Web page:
The new symbolism is as much based on fear as was in ancient times, i.e. fear of being zapped by an omniscient god vs. being melted in the classroom while squatting under a desk (duck and cover). Either fear could cause stress disorders, breakdown, and hallucinations. But, if a chicken head god could allay your fears and save you, so be it. As someone I loved once said, "What ever you think will work probably will. That thought alone saved me from the DT's and helped me to be alcohol free for 18 years. The ancient soldier carried his Abraxas amulet into battle to reinforce his bravery.

The New Symbolism

  Radioactivity  Radioactivity  radiowave 
Biohazard  Warning  High voltage  Chemical warfare  A typical laser warning symbol  Warning for optical radiation, symbol D-W009 according to German standard DIN 4844-2 

Modern 21st century symbols have light and dark features and pack more symbolism than your typical pedestrian road symbols. It's hard to imagine what sort of places would post such dire warnings. The exclamation has all the arm waving of Will Robinson's robot but without the clothes dryer hoses and gyros going around in its head.  Radiation - we all know that one - means death, the kind of death where you are unaware that you are already dead. The red one - ionizing radiation - destroys skin. Non ionizing - will make you sick or crazy. Biohazard - again we all know that one, means anything from microbial illness to a possible end time pandemic, you'll need a suit. The yellow warning is the new computer version, in this case, much more like the Lost in Space robot. Electricity - laundry static to high tension voltage. Chemical weapons - don't touch the core, don't open this can. Laser - blindness. And, finally - optical radiation or any nebulous form of non-lethal electronic radiation - anything from cell phones to TV's, radar and microwaves which only kill you after a few years.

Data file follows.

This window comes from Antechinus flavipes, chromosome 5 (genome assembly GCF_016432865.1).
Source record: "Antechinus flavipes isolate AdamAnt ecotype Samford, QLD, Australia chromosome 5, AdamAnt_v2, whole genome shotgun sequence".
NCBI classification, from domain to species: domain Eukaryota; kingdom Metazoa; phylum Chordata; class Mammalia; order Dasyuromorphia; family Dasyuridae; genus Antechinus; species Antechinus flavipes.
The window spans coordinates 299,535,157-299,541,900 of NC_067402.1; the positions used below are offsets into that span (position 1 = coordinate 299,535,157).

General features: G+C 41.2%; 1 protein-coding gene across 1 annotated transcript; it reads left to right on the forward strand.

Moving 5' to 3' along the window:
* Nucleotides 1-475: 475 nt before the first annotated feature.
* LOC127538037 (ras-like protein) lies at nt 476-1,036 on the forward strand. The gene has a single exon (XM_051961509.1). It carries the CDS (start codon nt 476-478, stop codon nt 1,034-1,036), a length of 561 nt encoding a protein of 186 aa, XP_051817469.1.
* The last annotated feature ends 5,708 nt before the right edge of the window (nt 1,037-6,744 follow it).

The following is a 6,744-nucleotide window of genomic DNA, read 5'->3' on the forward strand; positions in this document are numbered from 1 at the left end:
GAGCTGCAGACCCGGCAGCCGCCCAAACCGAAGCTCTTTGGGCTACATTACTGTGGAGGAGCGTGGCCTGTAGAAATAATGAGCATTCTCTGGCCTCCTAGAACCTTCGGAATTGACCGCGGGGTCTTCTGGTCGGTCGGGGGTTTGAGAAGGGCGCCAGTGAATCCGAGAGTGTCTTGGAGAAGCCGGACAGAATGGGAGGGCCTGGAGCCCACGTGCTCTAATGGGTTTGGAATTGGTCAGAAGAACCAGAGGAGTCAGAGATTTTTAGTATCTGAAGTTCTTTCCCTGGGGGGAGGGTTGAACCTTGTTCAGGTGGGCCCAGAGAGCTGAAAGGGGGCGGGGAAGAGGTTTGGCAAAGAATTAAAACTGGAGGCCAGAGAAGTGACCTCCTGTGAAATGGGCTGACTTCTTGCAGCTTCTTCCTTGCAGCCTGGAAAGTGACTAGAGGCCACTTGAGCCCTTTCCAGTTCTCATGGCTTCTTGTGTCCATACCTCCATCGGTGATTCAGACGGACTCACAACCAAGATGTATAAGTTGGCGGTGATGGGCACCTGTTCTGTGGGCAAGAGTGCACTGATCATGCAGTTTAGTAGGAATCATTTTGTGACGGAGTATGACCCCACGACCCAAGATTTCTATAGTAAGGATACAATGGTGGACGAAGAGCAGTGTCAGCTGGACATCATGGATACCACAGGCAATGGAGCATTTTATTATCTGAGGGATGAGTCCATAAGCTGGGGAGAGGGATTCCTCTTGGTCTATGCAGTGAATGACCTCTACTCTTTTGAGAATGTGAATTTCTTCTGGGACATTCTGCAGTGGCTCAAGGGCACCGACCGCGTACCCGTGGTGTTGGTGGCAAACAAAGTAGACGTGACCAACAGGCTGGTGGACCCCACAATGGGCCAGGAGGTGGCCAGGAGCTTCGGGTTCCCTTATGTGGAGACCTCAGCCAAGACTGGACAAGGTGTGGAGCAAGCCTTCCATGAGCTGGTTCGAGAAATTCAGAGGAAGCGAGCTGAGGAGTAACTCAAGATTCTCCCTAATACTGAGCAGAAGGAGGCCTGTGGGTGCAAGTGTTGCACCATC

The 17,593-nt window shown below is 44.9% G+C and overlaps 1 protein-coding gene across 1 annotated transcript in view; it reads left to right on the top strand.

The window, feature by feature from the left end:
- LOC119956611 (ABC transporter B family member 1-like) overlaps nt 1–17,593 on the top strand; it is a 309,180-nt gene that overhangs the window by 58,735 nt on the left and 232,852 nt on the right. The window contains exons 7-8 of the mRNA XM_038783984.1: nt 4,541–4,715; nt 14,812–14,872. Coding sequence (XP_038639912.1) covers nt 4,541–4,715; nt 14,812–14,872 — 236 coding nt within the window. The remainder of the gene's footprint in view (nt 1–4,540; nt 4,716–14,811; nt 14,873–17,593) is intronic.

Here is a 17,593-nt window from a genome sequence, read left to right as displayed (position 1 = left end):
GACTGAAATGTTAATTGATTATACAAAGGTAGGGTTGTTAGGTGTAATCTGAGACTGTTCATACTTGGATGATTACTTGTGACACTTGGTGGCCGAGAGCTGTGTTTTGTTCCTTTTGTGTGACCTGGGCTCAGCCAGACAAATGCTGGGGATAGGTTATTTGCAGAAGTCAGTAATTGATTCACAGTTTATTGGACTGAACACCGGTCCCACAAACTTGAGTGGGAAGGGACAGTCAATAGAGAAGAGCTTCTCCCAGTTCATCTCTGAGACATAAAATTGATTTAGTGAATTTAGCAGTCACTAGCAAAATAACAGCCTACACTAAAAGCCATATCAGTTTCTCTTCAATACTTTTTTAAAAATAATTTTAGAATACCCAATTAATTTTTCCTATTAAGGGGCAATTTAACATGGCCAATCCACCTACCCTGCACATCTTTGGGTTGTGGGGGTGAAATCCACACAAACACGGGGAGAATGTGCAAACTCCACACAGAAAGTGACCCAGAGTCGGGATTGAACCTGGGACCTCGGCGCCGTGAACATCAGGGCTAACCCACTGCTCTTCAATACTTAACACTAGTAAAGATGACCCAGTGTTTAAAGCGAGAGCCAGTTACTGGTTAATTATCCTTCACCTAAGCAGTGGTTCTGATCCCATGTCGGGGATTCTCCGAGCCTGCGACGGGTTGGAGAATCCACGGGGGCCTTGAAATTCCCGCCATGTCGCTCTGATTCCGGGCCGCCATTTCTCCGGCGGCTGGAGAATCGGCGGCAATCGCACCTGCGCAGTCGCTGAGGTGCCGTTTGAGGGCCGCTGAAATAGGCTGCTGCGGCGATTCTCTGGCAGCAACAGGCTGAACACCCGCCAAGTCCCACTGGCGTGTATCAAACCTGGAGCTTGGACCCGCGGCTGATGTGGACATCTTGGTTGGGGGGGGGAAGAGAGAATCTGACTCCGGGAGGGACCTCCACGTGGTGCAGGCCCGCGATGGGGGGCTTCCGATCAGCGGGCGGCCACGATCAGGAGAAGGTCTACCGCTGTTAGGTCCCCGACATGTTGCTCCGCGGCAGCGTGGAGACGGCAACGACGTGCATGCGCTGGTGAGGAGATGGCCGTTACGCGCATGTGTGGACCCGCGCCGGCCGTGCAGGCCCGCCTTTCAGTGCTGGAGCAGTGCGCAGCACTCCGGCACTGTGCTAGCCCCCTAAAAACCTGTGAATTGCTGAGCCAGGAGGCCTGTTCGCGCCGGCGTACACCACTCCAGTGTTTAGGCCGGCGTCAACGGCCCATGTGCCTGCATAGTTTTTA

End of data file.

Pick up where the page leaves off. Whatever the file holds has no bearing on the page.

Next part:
The light and dark radiation of the cosmos is all around and forms a lethal handshake with the forces that create us and that destroy us. Without both we could never have come to exist. We are the ultimate omelet of egg symbols, rooster head Abraxas sees the irony of creation and destruction, one a mirror side of the other. Whether we indeed fly to him is unknown, but operation of the symbol works for other myths and stories, promises an after life somewhere in a domestic barnyard world or in some other winged, peachy-sky world above the clouds.

The irony of the good / although bad is the main feature of symbols great and small. It is the dominant theme of human mortality, a defining characteristic we all share and cannot escape. The above symbols are not like the Death Tarot card - they are not communicating the poetry of death, they define death in the real world. It is the poetry of a symbol that makes it work. The poetry of radiation, biohazard, and leaking microwave energies, even cosmic radiation from infinity and beyond have not found a suitable medium except Sci-Fi and Horror, though some interesting attempts have been make with Star Trek, various foreign and independent films. There was even an attempt to write Sci-Fi in poetic styles in Britain, and by U.S. poets inventing Scifiku, Science fiction Haiku. Through the Worm Hole has its triumphs. Worms,